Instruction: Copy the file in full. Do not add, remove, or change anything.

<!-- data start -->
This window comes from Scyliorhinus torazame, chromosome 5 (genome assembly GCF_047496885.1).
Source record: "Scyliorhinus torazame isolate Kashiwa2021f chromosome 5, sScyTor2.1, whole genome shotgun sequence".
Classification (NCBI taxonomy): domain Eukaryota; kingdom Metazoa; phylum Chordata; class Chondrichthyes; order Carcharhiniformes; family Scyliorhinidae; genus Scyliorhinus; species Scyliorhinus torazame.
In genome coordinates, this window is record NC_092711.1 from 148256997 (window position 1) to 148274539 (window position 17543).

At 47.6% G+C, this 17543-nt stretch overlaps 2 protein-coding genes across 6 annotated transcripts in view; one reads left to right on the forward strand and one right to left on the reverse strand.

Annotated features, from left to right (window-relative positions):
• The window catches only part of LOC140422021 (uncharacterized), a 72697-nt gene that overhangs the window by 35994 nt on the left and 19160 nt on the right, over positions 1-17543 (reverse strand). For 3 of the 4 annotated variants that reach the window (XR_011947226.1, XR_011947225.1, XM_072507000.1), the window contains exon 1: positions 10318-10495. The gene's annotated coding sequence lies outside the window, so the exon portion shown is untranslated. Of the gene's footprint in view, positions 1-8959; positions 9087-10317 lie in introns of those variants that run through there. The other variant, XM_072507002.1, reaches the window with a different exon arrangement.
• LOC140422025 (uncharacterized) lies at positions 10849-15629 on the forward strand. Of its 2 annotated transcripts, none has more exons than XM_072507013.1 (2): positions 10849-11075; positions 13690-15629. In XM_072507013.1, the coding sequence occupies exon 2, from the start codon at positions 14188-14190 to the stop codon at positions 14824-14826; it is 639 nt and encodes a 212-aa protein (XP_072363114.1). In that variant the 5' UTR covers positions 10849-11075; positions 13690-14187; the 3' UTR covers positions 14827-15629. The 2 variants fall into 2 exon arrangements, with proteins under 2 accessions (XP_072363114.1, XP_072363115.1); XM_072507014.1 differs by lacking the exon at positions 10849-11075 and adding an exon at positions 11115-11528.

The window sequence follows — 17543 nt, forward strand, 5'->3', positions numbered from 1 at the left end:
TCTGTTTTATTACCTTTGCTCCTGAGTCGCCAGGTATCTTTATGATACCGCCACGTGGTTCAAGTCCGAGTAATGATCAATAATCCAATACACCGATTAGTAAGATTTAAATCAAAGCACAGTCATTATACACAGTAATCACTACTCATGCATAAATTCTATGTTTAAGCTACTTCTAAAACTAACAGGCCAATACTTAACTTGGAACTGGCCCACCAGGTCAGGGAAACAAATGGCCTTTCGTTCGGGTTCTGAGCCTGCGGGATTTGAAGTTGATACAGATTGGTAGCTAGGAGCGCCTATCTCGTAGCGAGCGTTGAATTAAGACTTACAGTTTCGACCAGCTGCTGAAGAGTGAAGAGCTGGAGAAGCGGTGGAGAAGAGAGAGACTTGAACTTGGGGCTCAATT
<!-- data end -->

This window comes from Scyliorhinus torazame, chromosome 5 (genome assembly GCF_047496885.1).
Source record: "Scyliorhinus torazame isolate Kashiwa2021f chromosome 5, sScyTor2.1, whole genome shotgun sequence".
Classification (NCBI taxonomy): domain Eukaryota; kingdom Metazoa; phylum Chordata; class Chondrichthyes; order Carcharhiniformes; family Scyliorhinidae; genus Scyliorhinus; species Scyliorhinus torazame.
In genome coordinates, this window is record NC_092711.1 from 148256997 (window position 1) to 148274539 (window position 17543).

At 47.6% G+C, this 17543-nt stretch overlaps 2 protein-coding genes across 6 annotated transcripts in view; one reads left to right on the forward strand and one right to left on the reverse strand.

Annotated features, from left to right (window-relative positions):
• The window catches only part of LOC140422021 (uncharacterized), a 72697-nt gene that overhangs the window by 35994 nt on the left and 19160 nt on the right, over positions 1-17543 (reverse strand). For 3 of the 4 annotated variants that reach the window (XR_011947226.1, XR_011947225.1, XM_072507000.1), the window contains exon 1: positions 10318-10495. The gene's annotated coding sequence lies outside the window, so the exon portion shown is untranslated. Of the gene's footprint in view, positions 1-8959; positions 9087-10317 lie in introns of those variants that run through there. The other variant, XM_072507002.1, reaches the window with a different exon arrangement.
• LOC140422025 (uncharacterized) lies at positions 10849-15629 on the forward strand. Of its 2 annotated transcripts, none has more exons than XM_072507013.1 (2): positions 10849-11075; positions 13690-15629. In XM_072507013.1, the coding sequence occupies exon 2, from the start codon at positions 14188-14190 to the stop codon at positions 14824-14826; it is 639 nt and encodes a 212-aa protein (XP_072363114.1). In that variant the 5' UTR covers positions 10849-11075; positions 13690-14187; the 3' UTR covers positions 14827-15629. The 2 variants fall into 2 exon arrangements, with proteins under 2 accessions (XP_072363114.1, XP_072363115.1); XM_072507014.1 differs by lacking the exon at positions 10849-11075 and adding an exon at positions 11115-11528.

The window sequence follows — 17543 nt, forward strand, 5'->3', positions numbered from 1 at the left end:
TCTGTTTTATTACCTTTGCTCCTGAGTCGCCAGGTATCTTTATGATACCGCCACGTGGTTCAAGTCCGAGTAATGATCAATAATCCAATACACCGATTAGTAAGATTTAAATCAAAGCACAGTCATTATACACAGTAATCACTACTCATGCATAAATTCTATGTTTAAGCTACTTCTAAAACTAACAGGCCAATACTTAACTTGGAACTGGCCCACCAGGTCAGGGAAACAAATGGCCTTTCGTTCGGGTTCTGAGCCTGCGGGATTTGAAGTTGATACAGATTGGTAGCTAGGAGCGCCTATCTCGTAGCGAGCGTTGAATTAAGACTTACAGTTTCGACCAGCTGCTGAAGAGTGAAGAGCTGGAGAAGCGGTGGAGAAGAGAGAGACTTGAACTTGGGGCTCAATT